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From Deauville beach, facing the sea, you take in a space where the sky and the sea are reflected. Right: Sainte-Adresse and Le Havre, then Honfleur, the cliffs of Villerville, the mouth of the Touques and Trouville… Left: Villers, Les Vaches noire, and Houlgate. This space was the cradle of impressionism. On the occasion of the Normandy Impressionist Festival, we are offering a three-stage route. Take advantage of your getaway to see further: festivals and exhibitions are on the program for the summer of Deauville.

Eugène Boudin - Deauville beach© Museum of Fine Arts of Caen, Martine Seyve, photographer
@ Naïade Plante


Born on July 12, 1824 in Honfleur, Eugène Boudin, precursor of Impressionism, spent his youth in Le Havre and then stayed from 1864, every summer in Trouville-sur-Mer and Deauville. It transcribes the scenes of seaside life, from the elegant to the effervescence of the markets, from the augeron landscapes to the ports. Painter of the skies, he strives in his paintings to transcribe the transience of light, the changing skies, the matter of the clouds and the fickleness of the sea. In Deauville, Eugène Boudin is seduced by the view that one a from Deauville beach, from the pier. He settles there regularly with his easel and declines this same view of the beach, with the same framing under different lights.
In 1884, he built his house in Deauville, the Villa Les Ajoncs - a small Dutch cage - now renamed La Breloque, at 8 rue Olliffe - where he spent the last fourteen years of his life, It was in this house that he died on August 8, 1898.
Eugène Boudin produced over a hundred canvases and gouaches in Deauville. Since 1998, a plaque has been affixed to the facade of the house where he lived. In August 2010, a plaque was also placed on the Port Deauville breakwater. She reproduces the painting "La plage de Deauville" (1893), which belongs to the Musée des Beaux-Arts de Caen.


Indispensable portraitist of the society of the turn of the XNUMXth and the first half of the XNUMXth century J.É. Blanche rubs shoulders with the greatest figures of her time, both in Paris and in Normandy.
He stayed for the first time on the Côte Fleurie in the summer of 1891 in Trouville-sur-Mer at the Manoir des Frémonts. There he met a young law student, Marcel Proust. Seduced by this holiday, Rose and Jacques-Émile Blanche returned from 1896 to 1901 at the Château de Tout-la-Ville between Deauville and Pont-L'Évêque, where they received the literary, political and artistic Paris. The painter Paul Helleu - whose portrait he made of his son Jean - and André Gide stayed there among other guests.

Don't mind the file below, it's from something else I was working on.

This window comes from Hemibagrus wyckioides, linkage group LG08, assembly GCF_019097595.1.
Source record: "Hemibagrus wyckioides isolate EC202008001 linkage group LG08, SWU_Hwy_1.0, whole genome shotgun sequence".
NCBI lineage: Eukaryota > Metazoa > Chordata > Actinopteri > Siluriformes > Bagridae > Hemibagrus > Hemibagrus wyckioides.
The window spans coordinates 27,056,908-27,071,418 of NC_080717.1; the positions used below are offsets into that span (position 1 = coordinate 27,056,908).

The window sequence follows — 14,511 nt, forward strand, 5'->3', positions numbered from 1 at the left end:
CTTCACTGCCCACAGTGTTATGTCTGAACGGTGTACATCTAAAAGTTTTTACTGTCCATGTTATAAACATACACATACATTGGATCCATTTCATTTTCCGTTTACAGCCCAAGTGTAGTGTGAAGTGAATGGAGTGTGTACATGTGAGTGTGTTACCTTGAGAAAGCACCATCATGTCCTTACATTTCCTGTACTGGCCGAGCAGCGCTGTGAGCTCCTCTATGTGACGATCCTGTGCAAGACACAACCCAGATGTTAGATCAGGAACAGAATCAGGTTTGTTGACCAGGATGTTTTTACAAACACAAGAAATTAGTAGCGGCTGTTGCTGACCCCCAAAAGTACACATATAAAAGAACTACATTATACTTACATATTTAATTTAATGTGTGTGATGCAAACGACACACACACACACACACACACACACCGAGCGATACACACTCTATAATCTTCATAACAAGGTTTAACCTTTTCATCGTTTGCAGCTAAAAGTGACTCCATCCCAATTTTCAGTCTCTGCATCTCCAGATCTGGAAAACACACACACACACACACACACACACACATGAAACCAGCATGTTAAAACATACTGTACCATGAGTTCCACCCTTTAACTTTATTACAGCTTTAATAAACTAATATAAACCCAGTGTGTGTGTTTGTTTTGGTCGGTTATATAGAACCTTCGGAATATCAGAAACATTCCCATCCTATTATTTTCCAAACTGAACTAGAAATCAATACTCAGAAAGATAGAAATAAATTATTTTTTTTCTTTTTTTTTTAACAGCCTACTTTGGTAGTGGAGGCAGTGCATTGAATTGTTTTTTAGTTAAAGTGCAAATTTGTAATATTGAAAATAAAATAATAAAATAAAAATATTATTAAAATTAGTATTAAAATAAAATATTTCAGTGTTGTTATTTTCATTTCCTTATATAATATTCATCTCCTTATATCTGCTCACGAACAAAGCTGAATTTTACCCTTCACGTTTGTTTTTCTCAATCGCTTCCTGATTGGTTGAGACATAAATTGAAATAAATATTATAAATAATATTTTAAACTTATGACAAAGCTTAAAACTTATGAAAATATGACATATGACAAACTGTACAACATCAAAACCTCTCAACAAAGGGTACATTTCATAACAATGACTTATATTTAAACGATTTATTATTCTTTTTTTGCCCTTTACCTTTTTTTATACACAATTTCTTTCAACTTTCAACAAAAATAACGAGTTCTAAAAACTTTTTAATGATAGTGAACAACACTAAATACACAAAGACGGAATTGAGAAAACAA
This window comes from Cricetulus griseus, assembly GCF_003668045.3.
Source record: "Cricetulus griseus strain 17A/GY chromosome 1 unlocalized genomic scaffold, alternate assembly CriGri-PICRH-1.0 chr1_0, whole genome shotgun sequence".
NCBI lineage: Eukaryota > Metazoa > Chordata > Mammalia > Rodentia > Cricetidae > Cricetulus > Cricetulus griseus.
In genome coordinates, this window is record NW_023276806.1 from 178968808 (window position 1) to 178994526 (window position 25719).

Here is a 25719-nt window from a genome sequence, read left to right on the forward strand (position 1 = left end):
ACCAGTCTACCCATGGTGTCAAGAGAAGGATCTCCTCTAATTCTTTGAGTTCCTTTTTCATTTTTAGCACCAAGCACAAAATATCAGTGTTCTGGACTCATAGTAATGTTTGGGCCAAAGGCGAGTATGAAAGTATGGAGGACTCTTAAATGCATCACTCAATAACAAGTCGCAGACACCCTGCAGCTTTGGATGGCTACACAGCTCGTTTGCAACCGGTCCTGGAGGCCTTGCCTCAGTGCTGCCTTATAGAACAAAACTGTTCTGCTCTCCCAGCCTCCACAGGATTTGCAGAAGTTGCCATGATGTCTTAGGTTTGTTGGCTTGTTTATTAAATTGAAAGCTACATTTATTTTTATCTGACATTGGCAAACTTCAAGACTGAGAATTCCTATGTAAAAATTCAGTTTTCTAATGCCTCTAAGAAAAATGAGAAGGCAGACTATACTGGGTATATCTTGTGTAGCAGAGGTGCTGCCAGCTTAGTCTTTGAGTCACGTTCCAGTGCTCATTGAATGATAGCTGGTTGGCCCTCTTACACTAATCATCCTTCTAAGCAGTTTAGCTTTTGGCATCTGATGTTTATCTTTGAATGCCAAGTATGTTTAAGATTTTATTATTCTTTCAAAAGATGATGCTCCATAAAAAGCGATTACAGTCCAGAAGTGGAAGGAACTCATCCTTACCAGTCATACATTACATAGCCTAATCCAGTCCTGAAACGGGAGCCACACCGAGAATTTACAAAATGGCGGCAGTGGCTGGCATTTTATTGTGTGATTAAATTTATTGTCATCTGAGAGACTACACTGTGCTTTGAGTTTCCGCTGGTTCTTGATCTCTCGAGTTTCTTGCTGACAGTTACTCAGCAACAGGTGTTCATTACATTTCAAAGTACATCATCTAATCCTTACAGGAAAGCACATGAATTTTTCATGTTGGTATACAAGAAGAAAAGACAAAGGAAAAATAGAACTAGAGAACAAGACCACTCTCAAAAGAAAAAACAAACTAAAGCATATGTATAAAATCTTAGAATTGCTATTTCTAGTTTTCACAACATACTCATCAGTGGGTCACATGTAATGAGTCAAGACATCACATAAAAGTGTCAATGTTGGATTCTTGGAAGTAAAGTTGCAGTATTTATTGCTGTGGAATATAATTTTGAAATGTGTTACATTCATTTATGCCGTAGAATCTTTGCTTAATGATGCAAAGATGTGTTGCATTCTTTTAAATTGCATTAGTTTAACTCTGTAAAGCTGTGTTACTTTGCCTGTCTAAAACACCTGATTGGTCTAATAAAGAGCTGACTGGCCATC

In 1902, he acquired a large property in Offranville (Seine-Maritime) called the Manoir du Tôt where he lived every summer until his death. If Stravinsky, Cocteau, or Anna de Noailles - whose portraits he produced - write the history of the arts with an "H", they also write the history of Deauville, then in full swing.
The style of Jacques-Émile Blanche, both lively and of great refinement, borrows from sources of inspiration both British and French. Maurice Denis describes the portraits of Blanche as “a precious ensemble for the historians of the future; this gallery is the Pantheon of an era ”.


Leaving the Viewpoint, go to Place Claude Lelouch. In the Cour des Bains Pompéïens, which you will access through the Sea Baths office, discover portraits of impressionist women.
An exhibition paying homage to Berthe Morisot, Marie Cassat ... in the open air which brings together portraits drawn by Simonne L'Hermitte, making them lively and current.
These original portraits were photographed, worked. They are reproduced in large format, accompanied by some biographical elements and a reproduction of a painting by the artist represented, to restore and measure the female part of the Impressionist adventure.

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